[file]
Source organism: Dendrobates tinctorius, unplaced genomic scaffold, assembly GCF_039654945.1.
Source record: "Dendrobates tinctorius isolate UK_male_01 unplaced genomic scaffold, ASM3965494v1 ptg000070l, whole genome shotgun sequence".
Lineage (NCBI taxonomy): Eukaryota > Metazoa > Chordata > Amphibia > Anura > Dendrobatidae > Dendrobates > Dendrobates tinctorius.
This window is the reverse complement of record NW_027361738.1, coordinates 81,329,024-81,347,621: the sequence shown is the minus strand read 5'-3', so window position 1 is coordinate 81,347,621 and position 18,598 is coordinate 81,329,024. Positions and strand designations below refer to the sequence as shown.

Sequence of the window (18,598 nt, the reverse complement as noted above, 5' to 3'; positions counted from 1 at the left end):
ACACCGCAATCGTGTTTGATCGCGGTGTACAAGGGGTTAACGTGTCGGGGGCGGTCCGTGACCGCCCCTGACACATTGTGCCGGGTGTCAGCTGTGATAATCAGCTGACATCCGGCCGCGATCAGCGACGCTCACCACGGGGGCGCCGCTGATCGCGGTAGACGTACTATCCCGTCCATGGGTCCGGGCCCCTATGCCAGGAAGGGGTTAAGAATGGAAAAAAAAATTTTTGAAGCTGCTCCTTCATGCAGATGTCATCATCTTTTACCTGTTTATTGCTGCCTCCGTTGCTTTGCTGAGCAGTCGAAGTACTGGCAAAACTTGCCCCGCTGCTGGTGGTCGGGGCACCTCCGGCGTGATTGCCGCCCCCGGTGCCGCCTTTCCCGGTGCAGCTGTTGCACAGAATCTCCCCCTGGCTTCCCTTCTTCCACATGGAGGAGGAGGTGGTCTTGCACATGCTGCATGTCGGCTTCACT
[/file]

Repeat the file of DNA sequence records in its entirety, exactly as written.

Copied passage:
Source organism: Dendrobates tinctorius, unplaced genomic scaffold, assembly GCF_039654945.1.
Source record: "Dendrobates tinctorius isolate UK_male_01 unplaced genomic scaffold, ASM3965494v1 ptg000070l, whole genome shotgun sequence".
Lineage (NCBI taxonomy): Eukaryota > Metazoa > Chordata > Amphibia > Anura > Dendrobatidae > Dendrobates > Dendrobates tinctorius.
This window is the reverse complement of record NW_027361738.1, coordinates 81,329,024-81,347,621: the sequence shown is the minus strand read 5'-3', so window position 1 is coordinate 81,347,621 and position 18,598 is coordinate 81,329,024. Positions and strand designations below refer to the sequence as shown.

Sequence of the window (18,598 nt, the reverse complement as noted above, 5' to 3'; positions counted from 1 at the left end):
ACACCGCAATCGTGTTTGATCGCGGTGTACAAGGGGTTAACGTGTCGGGGGCGGTCCGTGACCGCCCCTGACACATTGTGCCGGGTGTCAGCTGTGATAATCAGCTGACATCCGGCCGCGATCAGCGACGCTCACCACGGGGGCGCCGCTGATCGCGGTAGACGTACTATCCCGTCCATGGGTCCGGGCCCCTATGCCAGGAAGGGGTTAAGAATGGAAAAAAAAATTTTTGAAGCTGCTCCTTCATGCAGATGTCATCATCTTTTACCTGTTTATTGCTGCCTCCGTTGCTTTGCTGAGCAGTCGAAGTACTGGCAAAACTTGCCCCGCTGCTGGTGGTCGGGGCACCTCCGGCGTGATTGCCGCCCCCGGTGCCGCCTTTCCCGGTGCAGCTGTTGCACAGAATCTCCCCCTGGCTTCCCTTCTTCCACATGGAGGAGGAGGTGGTCTTGCACATGCTGCATGTCGGCTTCACT